ADP-Ribosyl Cyclase as a Therapeutic Target for Central Nervous System Diseases
Alla B. Salmina,
Raissa Ya. Olovyannikova,
NAD+ is as abundant as ATP in neuronal cells. NAD+ functions not only as a coenzyme but also as a substrate. NAD+ metabolism in neuronal cells is tightly controlled under physiological conditions, since NAD+ has a great impact on functional activity of neurons upon stimulation. NAD+-utilizing enzymes is involved in signal transduction. We focus on ADP-ribosyl cyclase/CD38 which synthesizes cyclic ADP-ribose (cADPR), a Ca2+ mobilizing messenger. Structural analysis defined the active site of the enzyme. ADP-ribosyl cyclase associated with CD38 was detected in the central nervous system (CNS) where its activity and expression were developmentally regulated. CD38 has been reported to have different subcellular locations either in neurons or in glial cells, suggesting multiple roles. cADPR, acts as a universal calcium mobilizer from intracellular stores independently from inositol trisphosphate which acts through activation/ modulation of ryanodine receptor channels involving FKBP12.6. cADPR was also involved in the regulation of some potassium currents in synaptic activity. cADPR synthesis in neuronal cells is stimulated or modulated via different pathways and various factors. Subtype-specific coupling of various neurotransmitter receptors with ADP-ribosyl cyclase confirms the involvement of the enzyme in signal transduction in neurons and glial cells. Therefore, it is possible that pharmacological manipulation of intracellular cADPR levels through ADP-ribosyl cyclase activity or expression, in the CNS may provide new therapeutic opportunities for treatment of neurological disorders.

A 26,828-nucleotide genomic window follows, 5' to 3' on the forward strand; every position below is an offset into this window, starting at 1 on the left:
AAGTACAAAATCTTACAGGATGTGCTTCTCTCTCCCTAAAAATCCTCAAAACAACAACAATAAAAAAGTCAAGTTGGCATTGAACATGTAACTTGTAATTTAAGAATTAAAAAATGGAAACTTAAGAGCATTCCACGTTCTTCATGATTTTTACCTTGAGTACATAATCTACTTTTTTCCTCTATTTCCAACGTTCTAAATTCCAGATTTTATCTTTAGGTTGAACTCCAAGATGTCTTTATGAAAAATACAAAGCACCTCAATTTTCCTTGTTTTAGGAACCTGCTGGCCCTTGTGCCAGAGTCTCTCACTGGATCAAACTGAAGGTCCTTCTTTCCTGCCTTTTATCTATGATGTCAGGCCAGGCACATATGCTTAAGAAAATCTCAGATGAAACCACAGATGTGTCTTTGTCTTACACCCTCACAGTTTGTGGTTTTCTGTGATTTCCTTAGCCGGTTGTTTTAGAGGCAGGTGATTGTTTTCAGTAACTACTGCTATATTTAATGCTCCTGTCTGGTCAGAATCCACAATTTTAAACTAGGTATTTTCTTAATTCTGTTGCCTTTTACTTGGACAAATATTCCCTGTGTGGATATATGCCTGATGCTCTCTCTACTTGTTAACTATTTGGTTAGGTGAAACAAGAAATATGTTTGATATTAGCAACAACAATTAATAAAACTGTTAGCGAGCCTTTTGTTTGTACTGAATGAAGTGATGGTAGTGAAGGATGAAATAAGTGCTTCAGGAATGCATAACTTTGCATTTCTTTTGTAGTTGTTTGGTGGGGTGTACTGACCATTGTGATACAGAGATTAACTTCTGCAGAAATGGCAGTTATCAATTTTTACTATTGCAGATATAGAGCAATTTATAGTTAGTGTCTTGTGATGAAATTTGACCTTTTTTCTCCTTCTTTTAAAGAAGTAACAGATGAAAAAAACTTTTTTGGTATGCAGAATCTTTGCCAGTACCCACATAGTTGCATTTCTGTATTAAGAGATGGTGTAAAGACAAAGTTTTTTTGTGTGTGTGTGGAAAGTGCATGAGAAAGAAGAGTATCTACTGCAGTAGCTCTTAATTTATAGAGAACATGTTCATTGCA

Keywords: NAD+, cADP-ribose, ADP-ribosyl cyclase, CD38, brain, signal transduction, pharmacological intervention
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